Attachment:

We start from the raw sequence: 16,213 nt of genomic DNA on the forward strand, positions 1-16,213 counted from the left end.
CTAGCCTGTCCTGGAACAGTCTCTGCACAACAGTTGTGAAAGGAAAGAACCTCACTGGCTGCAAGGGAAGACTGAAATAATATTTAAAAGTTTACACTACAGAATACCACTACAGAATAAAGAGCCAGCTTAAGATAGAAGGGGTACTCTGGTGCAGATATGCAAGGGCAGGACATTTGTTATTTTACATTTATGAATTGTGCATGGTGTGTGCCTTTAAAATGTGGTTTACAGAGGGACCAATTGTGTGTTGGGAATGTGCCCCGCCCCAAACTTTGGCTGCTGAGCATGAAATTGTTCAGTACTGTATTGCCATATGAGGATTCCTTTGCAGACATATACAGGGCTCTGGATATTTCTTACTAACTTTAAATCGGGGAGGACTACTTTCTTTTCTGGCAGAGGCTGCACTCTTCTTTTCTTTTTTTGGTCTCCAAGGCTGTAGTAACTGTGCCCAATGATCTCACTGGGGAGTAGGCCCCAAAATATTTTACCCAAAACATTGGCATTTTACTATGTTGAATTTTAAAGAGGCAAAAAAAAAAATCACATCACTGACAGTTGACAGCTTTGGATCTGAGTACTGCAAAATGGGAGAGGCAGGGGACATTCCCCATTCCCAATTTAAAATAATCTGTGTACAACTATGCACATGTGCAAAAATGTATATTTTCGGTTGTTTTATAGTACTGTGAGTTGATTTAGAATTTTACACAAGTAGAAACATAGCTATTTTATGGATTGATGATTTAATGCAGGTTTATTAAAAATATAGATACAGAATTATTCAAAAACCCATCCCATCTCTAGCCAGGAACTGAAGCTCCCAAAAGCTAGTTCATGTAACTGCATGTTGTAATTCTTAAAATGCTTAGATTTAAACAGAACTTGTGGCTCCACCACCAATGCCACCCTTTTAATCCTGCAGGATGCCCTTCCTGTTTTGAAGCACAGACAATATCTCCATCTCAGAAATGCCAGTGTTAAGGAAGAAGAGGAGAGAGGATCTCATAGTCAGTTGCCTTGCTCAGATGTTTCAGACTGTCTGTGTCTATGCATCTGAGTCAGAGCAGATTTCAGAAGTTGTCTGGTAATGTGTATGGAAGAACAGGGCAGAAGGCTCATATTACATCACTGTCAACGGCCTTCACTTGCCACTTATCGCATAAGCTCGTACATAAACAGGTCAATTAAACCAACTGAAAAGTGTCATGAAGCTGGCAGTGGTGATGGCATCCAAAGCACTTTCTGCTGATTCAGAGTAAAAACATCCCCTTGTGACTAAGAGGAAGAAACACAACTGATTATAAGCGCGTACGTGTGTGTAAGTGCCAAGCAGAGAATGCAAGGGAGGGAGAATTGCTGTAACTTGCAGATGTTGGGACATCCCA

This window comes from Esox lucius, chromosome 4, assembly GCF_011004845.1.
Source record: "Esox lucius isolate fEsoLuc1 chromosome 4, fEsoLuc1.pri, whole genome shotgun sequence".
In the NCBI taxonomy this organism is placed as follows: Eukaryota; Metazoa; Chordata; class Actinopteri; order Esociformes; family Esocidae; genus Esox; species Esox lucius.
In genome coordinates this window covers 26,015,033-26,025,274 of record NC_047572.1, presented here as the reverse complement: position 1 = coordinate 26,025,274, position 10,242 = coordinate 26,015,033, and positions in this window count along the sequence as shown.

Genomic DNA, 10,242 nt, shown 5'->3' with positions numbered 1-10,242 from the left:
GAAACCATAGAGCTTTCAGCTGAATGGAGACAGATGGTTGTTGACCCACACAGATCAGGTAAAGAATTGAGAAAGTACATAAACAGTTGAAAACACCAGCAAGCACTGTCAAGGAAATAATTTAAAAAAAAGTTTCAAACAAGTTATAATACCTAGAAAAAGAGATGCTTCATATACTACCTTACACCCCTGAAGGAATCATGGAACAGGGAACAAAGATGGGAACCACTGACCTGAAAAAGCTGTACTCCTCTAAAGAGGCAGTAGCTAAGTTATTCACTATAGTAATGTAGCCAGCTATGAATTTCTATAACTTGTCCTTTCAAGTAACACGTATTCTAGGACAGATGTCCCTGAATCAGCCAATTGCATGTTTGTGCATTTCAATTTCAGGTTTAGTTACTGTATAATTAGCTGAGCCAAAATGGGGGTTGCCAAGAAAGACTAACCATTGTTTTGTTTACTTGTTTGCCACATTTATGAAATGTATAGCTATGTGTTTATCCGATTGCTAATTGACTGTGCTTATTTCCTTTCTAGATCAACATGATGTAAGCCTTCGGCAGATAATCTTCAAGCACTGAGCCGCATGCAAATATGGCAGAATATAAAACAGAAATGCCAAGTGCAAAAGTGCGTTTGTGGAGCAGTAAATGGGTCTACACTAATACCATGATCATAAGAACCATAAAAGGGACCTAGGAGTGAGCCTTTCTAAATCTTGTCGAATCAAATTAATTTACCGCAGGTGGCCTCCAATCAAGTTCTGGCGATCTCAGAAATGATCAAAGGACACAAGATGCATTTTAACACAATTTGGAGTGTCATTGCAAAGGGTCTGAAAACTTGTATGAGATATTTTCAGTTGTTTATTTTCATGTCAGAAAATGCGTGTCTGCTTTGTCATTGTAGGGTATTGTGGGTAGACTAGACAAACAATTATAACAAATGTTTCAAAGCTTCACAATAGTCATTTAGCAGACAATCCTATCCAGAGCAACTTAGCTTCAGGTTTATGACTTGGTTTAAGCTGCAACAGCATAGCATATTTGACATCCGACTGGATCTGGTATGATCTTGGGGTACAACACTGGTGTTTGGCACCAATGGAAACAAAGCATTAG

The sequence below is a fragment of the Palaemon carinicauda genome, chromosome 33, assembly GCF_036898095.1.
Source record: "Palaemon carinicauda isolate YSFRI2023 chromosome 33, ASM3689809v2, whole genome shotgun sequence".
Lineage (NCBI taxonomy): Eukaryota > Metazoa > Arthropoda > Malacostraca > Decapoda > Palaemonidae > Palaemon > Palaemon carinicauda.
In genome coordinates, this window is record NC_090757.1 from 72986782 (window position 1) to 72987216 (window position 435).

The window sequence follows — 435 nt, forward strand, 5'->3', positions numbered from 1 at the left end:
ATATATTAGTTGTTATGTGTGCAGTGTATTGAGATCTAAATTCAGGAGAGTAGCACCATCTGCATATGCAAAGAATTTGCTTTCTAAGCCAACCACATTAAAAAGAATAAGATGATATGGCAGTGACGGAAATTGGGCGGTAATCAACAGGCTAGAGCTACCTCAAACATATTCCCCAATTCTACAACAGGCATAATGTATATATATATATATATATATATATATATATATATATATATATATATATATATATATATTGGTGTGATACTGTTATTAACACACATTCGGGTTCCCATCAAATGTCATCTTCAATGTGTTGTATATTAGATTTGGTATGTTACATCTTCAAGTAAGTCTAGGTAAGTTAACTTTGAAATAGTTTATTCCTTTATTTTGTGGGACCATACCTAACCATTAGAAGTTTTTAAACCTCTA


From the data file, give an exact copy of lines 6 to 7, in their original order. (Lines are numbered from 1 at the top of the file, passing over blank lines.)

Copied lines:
In genome coordinates this window covers 26,015,033-26,025,274 of record NC_047572.1, presented here as the reverse complement: position 1 = coordinate 26,025,274, position 10,242 = coordinate 26,015,033, and positions in this window count along the sequence as shown.

Genomic DNA, 10,242 nt, shown 5'->3' with positions numbered 1-10,242 from the left: